“False hope,” I tell him after a pause. “You would have believed that you could have retrieved them from the Fields of Asphodel, but you can’t. No-one can, and you need to understand that. Leaving that box was the best thing I could have done for you.”
I shudder at the thought of what would have happened had I of brought the box back and opened it. Better that it’s buried deep somewhere.
I sit down. The interrogation has exhausted me. A pool of blood has amassed under Alastor’s chair, although he seems to have forgotten the knife in his leg.
“This is what will happen,” I tell him. “I know all about that little business you’ve been running on the dark web. All your emails, clients, details of your accounts, how you clean your money; I have sent everything to the relevant authorities, and I expect they’ll be on their way soon.”
Alastor sits up, and his fists curl into balls. He spits blood onto the floor.
“I think they’ll be able to connect you to a whole host of crimes all over the world…”
“All those videos you took as evidence to get paid by your customers? You deleted them, I know, but not properly, so I recovered them and sent them too.”
“Bastard? Yes, you said.”
I hear the familiar sound of police sirens in the distance and smile. I open the window and let them in as they become more frantic and high pitched.
“Not long now,” I tell Alastor excitedly. “Although I should probably make myself scarce…”
Alastor makes a deep grunting noise, and then I hear a large thud. He’s thrown himself forward and is in a heap on the floor with the chair on top of him, flapping around like a seal. He’s a desperate man. He lets out an agonising scream, or was it a triumphant yell?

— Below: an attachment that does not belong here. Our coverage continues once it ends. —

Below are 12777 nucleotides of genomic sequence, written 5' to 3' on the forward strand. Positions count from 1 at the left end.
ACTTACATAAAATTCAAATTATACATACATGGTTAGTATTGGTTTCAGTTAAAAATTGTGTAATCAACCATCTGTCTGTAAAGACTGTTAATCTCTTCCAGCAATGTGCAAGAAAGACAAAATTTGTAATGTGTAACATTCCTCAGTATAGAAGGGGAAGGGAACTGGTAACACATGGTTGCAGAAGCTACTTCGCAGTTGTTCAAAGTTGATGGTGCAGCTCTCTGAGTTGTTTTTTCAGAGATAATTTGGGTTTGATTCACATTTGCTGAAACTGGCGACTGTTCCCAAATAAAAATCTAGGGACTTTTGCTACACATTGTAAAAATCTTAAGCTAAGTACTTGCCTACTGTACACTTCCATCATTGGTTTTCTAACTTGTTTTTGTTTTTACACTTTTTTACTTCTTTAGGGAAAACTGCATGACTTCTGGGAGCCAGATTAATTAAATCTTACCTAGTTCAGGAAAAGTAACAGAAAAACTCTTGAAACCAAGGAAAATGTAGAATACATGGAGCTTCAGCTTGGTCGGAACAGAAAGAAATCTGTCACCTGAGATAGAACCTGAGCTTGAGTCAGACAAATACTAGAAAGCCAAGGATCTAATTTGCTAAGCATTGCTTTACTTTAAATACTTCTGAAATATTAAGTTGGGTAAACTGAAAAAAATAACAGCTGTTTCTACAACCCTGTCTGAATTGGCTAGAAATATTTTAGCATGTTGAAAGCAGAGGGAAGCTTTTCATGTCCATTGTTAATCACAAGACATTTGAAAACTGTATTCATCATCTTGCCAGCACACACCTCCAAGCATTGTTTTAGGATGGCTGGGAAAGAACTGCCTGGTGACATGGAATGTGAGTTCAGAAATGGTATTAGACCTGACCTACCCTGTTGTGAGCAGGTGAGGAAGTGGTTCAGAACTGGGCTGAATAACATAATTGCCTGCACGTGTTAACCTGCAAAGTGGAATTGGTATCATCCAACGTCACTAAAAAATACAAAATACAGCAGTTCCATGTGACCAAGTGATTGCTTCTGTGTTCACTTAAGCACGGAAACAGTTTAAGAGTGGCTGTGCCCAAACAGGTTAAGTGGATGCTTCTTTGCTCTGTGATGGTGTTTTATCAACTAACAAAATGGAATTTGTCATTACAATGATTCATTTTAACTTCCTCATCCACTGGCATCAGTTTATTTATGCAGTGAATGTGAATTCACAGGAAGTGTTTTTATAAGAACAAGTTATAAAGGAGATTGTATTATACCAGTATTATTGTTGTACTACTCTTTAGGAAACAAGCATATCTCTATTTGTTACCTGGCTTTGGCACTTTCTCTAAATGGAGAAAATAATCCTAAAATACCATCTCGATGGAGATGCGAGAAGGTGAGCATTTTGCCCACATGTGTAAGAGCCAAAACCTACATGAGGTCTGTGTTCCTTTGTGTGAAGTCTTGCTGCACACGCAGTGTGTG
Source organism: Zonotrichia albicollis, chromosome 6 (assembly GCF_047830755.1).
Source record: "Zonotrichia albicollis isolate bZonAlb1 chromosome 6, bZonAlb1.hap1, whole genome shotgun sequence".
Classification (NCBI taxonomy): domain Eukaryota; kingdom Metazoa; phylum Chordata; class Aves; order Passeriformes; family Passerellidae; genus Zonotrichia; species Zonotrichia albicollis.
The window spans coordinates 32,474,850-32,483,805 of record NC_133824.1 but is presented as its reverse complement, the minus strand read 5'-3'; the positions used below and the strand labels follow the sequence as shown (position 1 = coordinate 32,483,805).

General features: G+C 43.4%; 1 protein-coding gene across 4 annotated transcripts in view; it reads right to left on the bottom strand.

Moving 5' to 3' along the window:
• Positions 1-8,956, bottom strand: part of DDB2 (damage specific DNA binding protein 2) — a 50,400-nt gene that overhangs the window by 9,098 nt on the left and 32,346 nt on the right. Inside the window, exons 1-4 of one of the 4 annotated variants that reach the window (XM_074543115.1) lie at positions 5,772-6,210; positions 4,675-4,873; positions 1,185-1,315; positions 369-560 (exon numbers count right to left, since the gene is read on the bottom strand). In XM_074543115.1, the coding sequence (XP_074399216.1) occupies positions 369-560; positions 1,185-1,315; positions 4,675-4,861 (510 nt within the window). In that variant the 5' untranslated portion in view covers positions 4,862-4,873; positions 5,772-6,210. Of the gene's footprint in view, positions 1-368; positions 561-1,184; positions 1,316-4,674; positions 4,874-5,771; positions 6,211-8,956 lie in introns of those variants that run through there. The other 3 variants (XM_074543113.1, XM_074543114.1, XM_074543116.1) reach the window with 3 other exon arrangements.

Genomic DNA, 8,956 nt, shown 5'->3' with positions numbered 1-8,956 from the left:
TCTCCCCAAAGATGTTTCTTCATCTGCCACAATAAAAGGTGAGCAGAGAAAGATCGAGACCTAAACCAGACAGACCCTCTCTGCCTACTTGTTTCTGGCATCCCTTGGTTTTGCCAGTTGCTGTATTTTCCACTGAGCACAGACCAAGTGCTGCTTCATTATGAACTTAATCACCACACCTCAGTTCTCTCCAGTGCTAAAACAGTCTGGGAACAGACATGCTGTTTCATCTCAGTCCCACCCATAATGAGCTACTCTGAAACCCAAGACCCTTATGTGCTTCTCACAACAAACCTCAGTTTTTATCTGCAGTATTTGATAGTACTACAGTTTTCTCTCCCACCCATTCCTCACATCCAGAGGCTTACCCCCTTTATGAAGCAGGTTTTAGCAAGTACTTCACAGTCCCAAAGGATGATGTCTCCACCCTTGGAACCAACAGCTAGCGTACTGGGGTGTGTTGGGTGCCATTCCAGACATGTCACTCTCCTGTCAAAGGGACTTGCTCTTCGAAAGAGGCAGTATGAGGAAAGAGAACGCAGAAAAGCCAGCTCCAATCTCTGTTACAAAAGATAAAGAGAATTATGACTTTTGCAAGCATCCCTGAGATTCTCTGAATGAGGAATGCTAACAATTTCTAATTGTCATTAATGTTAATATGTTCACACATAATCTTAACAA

Then I remember: the knife!
It’s too late. By throwing himself onto the floor, Alastor loosened the ropes around his wrists, which freed his hands just enough for him to pull the knife out of his knee to cut the ropes binding him.
I got too cocky.
He points the knife at me, ready to throw. I have the gun pointed at him.
“You wouldn’t shoot me,” Alastor grins as he hobbles back towards the door, leaving a trail of blood behind him.
“You won’t get far,” I tell him. “They’ll hunt you down.”
“I’ll be fine,” Alastor assures me. “You, on the other hand. You’ll soon find out I’m the least of your problems. You’ll be wishing to be back on that rock by the time they’re done with you.”
“What do you mean?” I ask. “Who are you talking about?”
Alastor licks his lips and takes a further step back. “The time has come for a new order.” Alastor grins. “And you’re on the wrong side. They’ll get to you. They’ll get to all of you.”
“What are you—”
Alastor throws his knife while I’m mid-sentence, and I dive to the right. It misses me by an inch and thumps harmlessly into the window. I stand back up and dart out of the door, but he’s gone. There are splatters of blood on the floor, but then they disappear. It’s like he’s vanished.
The sirens are outside now. It’s time to leave. Alastor won’t disturb me anymore, he’ll be too busy hiding in the shadows, but his comments will. What did he mean?